Hampton Photo Arts in Bridgehampton, NY ensures quality & expertise in our work and we guarantee the very best for any of your picture framing needs.

Bring in your art, maps, documents, photos, posters or prints to the Bridgehampton Commons in Bridgehampton or give us a call at 1-631-537-7373. We are open Monday through Saturday 10am to 6pm and 10am to 2pm on Sundays.

 
CharcoalFaber-Castell Pitt Charcoal Pencils

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Oil PaintsM. Graham Oils

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Papers and PadsWindpower Sketch Paper

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Photo Services

Canvas Printing

Printing on canvas is incredibly versatile and a great way to create a ready-to-hang image or artwork. Every canvas that we print  is protected with a UV coated acrylic finish to guard the print from dust, moisture and fading. Do you want your canvas stretched on bars or non-stretched? Framed or unframed? Customize the work to make it truly your own.

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Photography Information

Photography Art Prints – How are they made?

Image
Photography by Laurie Barone-Shafer
Nowadays just about anyone can take a good quality photographs with a digital camera. Or take a few hundred pictures and the chances are few will be good, and even one or two outstanding.

Here are a few tips, tricks and techniques on how to make art print poster ready photographs and print ready digital files. Don’t get overwhelmed, there is a lot of information here, but a lot of it is just intuitive. Well, a bit of patience will always help.

First thing – Photo Size

If you taking a digital photo of you family or friend the largest size you would print is usually 5 by 7 inches, maybe 8 by 10 at the most. Even small size digital photographs (2MB or less) are ‘good enough’ to create a decent print. But if you want to create prints that are 16 by 20, 20 by 24 inches or larger you need more pixels (in pixels 20 by 24 inches photo is actually about 40 times larger than 3 by 4 inches photo assuming they have the same resolution).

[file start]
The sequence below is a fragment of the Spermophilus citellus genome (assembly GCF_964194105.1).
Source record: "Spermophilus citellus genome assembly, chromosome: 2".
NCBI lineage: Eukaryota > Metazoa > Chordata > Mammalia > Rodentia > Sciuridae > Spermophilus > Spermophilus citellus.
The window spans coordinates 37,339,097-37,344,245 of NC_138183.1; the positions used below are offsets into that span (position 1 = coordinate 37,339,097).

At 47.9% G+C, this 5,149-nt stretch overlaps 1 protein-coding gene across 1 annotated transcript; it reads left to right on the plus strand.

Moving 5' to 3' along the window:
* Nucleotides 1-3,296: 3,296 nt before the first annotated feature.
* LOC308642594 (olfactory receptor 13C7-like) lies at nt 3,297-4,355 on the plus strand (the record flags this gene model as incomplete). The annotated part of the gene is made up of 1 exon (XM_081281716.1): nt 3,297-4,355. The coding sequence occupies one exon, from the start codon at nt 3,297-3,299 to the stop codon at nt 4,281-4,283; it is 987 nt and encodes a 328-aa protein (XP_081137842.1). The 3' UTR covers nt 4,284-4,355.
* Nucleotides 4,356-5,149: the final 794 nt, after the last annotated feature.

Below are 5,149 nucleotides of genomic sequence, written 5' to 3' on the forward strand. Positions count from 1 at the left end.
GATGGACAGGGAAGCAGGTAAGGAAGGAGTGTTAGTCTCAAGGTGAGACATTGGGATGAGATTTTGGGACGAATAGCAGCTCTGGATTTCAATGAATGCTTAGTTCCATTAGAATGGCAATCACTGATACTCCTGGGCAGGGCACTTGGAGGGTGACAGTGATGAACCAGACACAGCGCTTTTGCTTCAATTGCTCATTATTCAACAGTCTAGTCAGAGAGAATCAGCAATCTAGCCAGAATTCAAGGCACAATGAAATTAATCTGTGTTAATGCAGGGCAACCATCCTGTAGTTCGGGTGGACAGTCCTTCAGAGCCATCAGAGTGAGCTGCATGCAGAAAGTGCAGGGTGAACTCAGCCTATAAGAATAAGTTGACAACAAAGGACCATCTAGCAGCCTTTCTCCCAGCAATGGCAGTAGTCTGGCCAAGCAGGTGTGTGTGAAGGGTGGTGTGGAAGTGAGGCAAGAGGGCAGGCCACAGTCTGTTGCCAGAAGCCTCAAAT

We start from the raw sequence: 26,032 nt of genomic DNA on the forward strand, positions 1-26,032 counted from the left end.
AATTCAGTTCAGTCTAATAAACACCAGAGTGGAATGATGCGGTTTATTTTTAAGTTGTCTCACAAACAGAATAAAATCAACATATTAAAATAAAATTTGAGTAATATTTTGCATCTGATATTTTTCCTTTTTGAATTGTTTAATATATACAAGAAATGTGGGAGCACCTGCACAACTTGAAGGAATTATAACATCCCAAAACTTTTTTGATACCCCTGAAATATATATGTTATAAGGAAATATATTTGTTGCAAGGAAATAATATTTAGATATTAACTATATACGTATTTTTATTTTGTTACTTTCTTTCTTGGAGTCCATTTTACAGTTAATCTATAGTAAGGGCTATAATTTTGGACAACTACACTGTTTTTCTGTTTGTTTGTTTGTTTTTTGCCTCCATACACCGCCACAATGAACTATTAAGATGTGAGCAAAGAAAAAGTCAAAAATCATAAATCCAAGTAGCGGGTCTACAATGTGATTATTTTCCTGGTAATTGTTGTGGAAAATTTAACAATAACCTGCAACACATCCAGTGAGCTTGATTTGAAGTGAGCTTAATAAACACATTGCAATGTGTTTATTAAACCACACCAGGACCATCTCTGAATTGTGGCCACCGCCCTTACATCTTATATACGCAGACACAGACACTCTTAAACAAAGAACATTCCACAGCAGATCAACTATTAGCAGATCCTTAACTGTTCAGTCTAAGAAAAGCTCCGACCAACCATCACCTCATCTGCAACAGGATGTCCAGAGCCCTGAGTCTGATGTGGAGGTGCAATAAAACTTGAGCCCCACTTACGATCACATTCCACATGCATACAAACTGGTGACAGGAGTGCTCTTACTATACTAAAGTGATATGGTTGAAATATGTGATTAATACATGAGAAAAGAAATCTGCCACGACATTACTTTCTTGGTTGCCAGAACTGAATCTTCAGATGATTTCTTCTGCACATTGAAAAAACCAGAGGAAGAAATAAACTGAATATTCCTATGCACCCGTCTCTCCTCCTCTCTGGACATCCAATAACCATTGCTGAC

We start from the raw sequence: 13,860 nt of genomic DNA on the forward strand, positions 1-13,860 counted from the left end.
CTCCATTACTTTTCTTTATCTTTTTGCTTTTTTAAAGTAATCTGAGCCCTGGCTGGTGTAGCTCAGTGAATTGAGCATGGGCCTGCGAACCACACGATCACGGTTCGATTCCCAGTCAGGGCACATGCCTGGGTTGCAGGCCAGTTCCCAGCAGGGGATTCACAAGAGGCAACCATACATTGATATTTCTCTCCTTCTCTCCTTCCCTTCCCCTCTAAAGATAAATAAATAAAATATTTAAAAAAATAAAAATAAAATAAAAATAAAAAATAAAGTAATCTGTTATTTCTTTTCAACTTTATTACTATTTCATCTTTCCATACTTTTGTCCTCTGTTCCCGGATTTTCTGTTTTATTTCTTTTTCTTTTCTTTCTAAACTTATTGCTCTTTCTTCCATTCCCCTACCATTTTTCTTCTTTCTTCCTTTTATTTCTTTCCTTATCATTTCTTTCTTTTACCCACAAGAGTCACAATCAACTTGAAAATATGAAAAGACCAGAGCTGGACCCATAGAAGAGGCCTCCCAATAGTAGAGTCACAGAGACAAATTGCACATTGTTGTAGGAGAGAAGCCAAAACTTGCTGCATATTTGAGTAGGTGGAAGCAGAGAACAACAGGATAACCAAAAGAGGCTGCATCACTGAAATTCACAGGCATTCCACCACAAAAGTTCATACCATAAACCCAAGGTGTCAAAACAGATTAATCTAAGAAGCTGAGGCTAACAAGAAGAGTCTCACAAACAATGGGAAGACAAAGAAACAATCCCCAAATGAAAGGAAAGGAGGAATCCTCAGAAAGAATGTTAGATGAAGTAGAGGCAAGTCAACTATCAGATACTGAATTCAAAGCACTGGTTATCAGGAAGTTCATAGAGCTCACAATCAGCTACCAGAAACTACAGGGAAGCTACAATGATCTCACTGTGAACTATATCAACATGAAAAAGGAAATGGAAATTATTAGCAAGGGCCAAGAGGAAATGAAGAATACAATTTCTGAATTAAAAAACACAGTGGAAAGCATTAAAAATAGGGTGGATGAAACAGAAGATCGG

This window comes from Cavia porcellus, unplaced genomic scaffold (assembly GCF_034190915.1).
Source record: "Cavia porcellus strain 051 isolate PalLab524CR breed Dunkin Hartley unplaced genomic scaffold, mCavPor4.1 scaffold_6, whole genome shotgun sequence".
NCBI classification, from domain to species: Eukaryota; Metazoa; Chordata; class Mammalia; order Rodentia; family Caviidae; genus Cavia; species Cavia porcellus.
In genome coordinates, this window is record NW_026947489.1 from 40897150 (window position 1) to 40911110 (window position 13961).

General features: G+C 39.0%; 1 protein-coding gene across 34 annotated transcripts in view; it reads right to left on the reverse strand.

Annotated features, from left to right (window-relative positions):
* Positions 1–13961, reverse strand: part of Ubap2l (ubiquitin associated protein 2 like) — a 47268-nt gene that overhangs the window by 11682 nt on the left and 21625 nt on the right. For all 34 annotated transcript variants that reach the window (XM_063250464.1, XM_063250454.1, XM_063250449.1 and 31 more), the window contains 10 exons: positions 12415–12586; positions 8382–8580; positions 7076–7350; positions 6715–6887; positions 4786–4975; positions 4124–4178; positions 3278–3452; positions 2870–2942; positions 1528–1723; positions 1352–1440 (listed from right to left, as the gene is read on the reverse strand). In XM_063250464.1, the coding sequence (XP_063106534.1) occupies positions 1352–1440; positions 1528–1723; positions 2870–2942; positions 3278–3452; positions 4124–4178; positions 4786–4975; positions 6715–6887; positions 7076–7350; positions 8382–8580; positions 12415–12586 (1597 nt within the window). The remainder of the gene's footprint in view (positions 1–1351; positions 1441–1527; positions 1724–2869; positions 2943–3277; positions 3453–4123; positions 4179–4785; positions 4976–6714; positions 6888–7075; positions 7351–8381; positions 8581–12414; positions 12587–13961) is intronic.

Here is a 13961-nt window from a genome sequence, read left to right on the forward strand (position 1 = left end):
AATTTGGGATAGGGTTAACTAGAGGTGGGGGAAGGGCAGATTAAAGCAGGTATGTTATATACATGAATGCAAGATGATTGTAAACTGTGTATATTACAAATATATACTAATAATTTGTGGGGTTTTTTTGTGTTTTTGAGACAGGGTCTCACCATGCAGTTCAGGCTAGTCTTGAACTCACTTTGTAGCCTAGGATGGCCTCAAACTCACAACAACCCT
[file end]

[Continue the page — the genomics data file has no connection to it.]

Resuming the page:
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Art Information

Learning to Paint with Watercolors

By Cindy Tabacchi

ImageWatercolor is an easy, fun medium for creating art.  Color theory, composition and design can be explored freely with watercolor paint, paper, and brushes.  Several techniques may be used with watercolors for varying effects including painting wet on wet, wet on dry, layering washes, and more.

Watercolor paper comes in cold press, hot press, and rough.  Rough paper has the most texture, and its hills and valleys can result in interesting effects when paint is added.  Hot press is the smoothest and has the finest texture.  Cold press has a moderate amount of texture and is the paper most commonly chosen by watercolor artists.

Watercolor paper comes in several weights ranging from 90 lb. to 300 lb. based on the pounds per ream of paper.  Most artists prefer to use at least 140 lb. paper.  Papers vary somewhat between manufacturers, so sampling different papers is advisable.  Paper can be purchased in pads, in blocks or in large sheets.  The large sheets are usually the most economical and can be torn into whatever size is desired.